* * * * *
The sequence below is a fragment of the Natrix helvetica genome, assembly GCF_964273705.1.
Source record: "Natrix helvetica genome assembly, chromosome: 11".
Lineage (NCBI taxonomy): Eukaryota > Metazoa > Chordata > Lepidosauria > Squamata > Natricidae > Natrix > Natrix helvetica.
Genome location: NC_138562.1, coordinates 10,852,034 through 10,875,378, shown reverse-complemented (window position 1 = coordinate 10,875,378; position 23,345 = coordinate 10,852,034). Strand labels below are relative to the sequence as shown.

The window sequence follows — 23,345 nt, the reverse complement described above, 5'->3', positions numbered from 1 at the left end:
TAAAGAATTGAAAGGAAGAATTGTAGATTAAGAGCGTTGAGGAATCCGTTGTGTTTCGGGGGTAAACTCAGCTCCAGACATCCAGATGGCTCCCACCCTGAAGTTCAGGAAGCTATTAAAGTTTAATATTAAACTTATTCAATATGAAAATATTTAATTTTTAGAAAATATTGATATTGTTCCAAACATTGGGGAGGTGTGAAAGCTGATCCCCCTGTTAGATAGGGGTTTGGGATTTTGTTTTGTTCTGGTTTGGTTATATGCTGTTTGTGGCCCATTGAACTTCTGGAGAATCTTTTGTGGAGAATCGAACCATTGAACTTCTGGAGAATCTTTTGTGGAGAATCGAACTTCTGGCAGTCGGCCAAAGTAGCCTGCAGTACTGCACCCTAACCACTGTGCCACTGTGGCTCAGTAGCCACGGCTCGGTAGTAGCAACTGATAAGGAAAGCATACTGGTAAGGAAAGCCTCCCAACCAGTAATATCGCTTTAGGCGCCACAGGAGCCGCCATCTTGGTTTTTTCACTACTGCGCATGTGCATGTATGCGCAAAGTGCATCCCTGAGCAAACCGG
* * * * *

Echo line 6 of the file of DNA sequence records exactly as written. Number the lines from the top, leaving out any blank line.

TAAAGAATTGAAAGGAAGAATTGTAGATTAAGAGCGTTGAGGAATCCGTTGTGTTTCGGGGGTAAACTCAGCTCCAGACATCCAGATGGCTCCCACCCTGAAGTTCAGGAAGCTATTAAAGTTTAATATTAAACTTATTCAATATGAAAATATTTAATTTTTAGAAAATATTGATATTGTTCCAAACATTGGGGAGGTGTGAAAGCTGATCCCCCTGTTAGATAGGGGTTTGGGATTTTGTTTTGTTCTGGTTTGGTTATATGCTGTTTGTGGCCCATTGAACTTCTGGAGAATCTTTTGTGGAGAATCGAACCATTGAACTTCTGGAGAATCTTTTGTGGAGAATCGAACTTCTGGCAGTCGGCCAAAGTAGCCTGCAGTACTGCACCCTAACCACTGTGCCACTGTGGCTCAGTAGCCACGGCTCGGTAGTAGCAACTGATAAGGAAAGCATACTGGTAAGGAAAGCCTCCCAACCAGTAATATCGCTTTAGGCGCCACAGGAGCCGCCATCTTGGTTTTTTCACTACTGCGCATGTGCATGTATGCGCAAAGTGCATCCCTGAGCAAACCGG